In summary, FIGS. 8 through 11 illustrate various methods of installing ceramic capacitor arrays inside of a connector back shell or housing. As can be seen, the capacitors as installed in FIG. 8 are subject to damage caused by both mechanical and thermal stresses. Solutions as indicated in FIGS. 9, 10 and 11, are effective; however, they are expensive, complicated and not very volumetrically efficient.

Accordingly, there is a need for novel filter connectors which utilize the internally grounded feedthrough capacitor as described above in a variety of filtered connector applications. Modification of the connector is needed to adapt it to be compatible with the internally grounded capacitors. Such modifications must provide a low impedance electrical connection that will operate to several gigahertz while at the same time mechanically isolating the ceramic capacitor so that excessive mechanical stresses do not result. The present invention fulfills these needs and provides other related advantages.

SUMMARY OF THE INVENTION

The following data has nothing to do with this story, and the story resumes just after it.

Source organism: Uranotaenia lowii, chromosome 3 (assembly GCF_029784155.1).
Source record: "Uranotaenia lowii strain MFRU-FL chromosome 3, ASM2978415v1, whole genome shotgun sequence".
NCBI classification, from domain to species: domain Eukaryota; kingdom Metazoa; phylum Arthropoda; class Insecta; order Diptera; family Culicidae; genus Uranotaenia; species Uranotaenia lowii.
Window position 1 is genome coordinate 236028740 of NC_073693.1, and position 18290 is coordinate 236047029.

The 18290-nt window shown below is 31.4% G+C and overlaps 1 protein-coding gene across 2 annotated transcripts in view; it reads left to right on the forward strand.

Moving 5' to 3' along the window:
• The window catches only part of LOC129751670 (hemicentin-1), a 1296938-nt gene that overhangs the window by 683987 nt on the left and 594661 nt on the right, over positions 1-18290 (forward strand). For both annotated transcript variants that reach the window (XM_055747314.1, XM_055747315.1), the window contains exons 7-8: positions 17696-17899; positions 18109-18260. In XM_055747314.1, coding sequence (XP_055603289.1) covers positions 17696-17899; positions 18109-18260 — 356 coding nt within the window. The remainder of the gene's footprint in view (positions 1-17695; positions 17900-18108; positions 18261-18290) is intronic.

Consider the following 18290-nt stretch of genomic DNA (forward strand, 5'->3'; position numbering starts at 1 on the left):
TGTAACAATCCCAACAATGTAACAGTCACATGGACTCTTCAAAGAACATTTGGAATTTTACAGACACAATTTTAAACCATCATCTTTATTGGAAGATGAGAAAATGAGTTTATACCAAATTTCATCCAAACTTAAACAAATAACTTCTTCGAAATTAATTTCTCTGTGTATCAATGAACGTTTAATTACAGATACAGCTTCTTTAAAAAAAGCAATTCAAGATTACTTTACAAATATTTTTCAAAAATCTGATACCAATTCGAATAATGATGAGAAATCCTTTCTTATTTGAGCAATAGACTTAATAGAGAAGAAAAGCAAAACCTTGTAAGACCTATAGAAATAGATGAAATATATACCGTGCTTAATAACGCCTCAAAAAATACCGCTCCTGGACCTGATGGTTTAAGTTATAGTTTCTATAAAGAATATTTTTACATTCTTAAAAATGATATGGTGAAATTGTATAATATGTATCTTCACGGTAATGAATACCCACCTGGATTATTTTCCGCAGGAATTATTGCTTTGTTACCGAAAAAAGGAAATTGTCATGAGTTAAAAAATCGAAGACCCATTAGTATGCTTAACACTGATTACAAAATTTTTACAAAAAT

The present invention resides in an improved EMI filtered connector which provides the proper degree of both thermal and mechanical isolation of an array of feedthrough filter capacitors from the connector housing and yet at the same time provides a low impedance RF connection so that a high degree of EMI filtering effectiveness is maintained. The EMI filtered connector of the present invention comprises, generally, a plurality of conductive terminal pins, a grounded conductive connector housing through which the terminal pins pass in non-conductive relation, and an array of feedthrough filter capacitors each having a distinct first set of electrode plates, a non-distinct second set of electrode plates, and a first passageway through which a respective terminal pin extends in conductive relation with the first set of electrode plates. As used herein, a distinct set of electrode plates refers to a set of electrode plates which are distinctly separate and associated with a particular capacitor of the feedthrough filter capacitor array. A non-distinct set of electrode plates refers to those plates which are common to two or more of the distinct capacitors in the array of feedthrough filter capacitors. At least one ground lead is conductively coupled to the conductive connector housing, and extends into a second passageway through the array of feedthrough filter capacitors in conductive relation with the second set of electrode plates.